Jack of all genres
There's been a lot of talk lately about "literary" novelists turning their pens to writing genre fiction, from crime procedurals to zombie thrillers to vampire novels. Perhaps what we're seeing is not just a rediscovery but a reinvention of these classic genres, as writers find new ways to explore big themes in creative, often unexpected places.
Daniel Nayeri seems to have caught this playful mood in his new collection of novellas, Straw House, Wood House, Brick House, Blow. Here he provides his own whimsical take on not just one but four different genres. In the first novella, a scarecrow sheriff desperately tries to protect his home turf—a farm that grows toys—from unimaginable dangers. In the second (reminiscent in some ways of Gary Shteyngart's Super Sad True Love Story), Nayeri imagines a not-too-distant future in which the line between "virtual" and "reality" may be permanently blurred. In the third, Wish Police detectives try to apprehend a deadly wish before it can reach its target. And in the final story, a surprisingly sweet and romantic novella, Death narrates the story of star-crossed lovers who have more than their fair share of brushes with Death.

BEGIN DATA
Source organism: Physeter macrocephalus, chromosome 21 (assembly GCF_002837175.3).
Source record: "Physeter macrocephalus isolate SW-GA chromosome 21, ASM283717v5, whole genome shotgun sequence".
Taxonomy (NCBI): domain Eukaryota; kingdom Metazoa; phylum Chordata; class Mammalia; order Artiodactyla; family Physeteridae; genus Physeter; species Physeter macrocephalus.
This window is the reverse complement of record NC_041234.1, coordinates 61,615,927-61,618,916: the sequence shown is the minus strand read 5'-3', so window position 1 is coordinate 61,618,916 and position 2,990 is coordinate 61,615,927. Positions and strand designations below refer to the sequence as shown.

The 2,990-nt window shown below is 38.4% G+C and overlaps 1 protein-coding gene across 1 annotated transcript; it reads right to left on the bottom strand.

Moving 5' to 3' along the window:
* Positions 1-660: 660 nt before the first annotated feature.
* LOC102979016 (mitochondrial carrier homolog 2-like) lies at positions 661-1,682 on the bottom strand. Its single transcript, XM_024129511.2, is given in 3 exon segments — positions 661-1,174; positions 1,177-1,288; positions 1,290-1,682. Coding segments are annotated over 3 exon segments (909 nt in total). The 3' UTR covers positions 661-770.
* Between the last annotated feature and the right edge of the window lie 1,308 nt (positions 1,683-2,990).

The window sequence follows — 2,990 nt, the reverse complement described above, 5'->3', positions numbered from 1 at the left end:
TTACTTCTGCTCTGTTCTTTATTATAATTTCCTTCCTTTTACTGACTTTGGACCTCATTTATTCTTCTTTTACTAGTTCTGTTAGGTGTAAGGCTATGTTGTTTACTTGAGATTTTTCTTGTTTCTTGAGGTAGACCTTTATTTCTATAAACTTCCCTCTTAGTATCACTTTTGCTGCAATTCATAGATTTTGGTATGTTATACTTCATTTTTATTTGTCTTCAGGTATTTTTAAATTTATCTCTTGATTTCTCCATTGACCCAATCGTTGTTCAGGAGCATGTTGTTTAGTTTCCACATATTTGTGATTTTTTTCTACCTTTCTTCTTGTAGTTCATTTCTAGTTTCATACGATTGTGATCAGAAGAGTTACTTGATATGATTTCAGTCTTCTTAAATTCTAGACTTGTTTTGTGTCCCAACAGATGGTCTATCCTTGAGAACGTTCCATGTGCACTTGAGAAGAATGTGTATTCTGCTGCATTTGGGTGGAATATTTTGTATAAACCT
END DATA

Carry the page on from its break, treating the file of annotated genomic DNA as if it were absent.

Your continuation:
Nayeri's voice is chameleon-like, easily adapting to the conventions and expectations of each genre without losing a bit of its edge or its wit. Although it might be easy to dismiss his latest project as an experiment or an exercise, it's far more than that, as Nayeri thoughtfully stretches the boundaries of each genre to include considerations of such universal topics as loyalty and sacrifice, hope and betrayal, love and loss. Straw House is a delightful amalgam of the high and the low, the silly and the sublime.